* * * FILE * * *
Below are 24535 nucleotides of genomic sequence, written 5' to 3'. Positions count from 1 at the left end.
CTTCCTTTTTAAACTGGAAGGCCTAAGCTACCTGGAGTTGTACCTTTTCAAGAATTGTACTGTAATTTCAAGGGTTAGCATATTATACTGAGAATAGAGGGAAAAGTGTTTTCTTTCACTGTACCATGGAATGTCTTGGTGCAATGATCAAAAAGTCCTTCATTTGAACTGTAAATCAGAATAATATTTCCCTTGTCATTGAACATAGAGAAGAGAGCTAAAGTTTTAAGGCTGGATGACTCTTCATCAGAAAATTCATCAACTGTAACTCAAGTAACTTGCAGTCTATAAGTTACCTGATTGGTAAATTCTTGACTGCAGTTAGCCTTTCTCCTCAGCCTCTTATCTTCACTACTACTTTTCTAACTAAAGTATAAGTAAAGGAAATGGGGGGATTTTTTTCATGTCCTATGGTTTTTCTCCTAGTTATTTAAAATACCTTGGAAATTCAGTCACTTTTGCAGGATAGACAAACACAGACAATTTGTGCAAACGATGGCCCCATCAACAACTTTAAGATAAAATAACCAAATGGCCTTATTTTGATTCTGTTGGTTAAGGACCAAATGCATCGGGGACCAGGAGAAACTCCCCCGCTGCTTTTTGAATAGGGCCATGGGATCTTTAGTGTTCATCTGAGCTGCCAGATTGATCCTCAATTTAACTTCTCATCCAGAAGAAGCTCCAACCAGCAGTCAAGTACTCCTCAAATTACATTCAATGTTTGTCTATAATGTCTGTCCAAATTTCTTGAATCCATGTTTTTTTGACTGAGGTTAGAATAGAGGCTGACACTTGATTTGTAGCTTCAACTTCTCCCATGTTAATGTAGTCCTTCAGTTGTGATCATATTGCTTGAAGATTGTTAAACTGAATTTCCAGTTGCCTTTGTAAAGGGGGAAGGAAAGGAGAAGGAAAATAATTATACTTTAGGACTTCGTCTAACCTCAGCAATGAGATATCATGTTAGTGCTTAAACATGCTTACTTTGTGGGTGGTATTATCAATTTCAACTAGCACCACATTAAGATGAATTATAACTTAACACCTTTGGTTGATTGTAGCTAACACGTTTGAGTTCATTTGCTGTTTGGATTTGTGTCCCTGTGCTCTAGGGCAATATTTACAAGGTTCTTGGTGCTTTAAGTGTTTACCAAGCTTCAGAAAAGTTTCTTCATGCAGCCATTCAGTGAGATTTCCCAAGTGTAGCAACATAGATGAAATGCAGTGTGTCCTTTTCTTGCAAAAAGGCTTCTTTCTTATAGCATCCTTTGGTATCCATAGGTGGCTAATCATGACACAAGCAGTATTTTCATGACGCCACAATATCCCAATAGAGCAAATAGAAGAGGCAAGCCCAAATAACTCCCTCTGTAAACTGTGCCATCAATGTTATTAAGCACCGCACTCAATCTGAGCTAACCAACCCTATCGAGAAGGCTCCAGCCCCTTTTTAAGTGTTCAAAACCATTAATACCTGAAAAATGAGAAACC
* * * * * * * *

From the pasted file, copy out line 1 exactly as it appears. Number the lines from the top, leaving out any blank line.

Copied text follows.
Below are 24535 nucleotides of genomic sequence, written 5' to 3'. Positions count from 1 at the left end.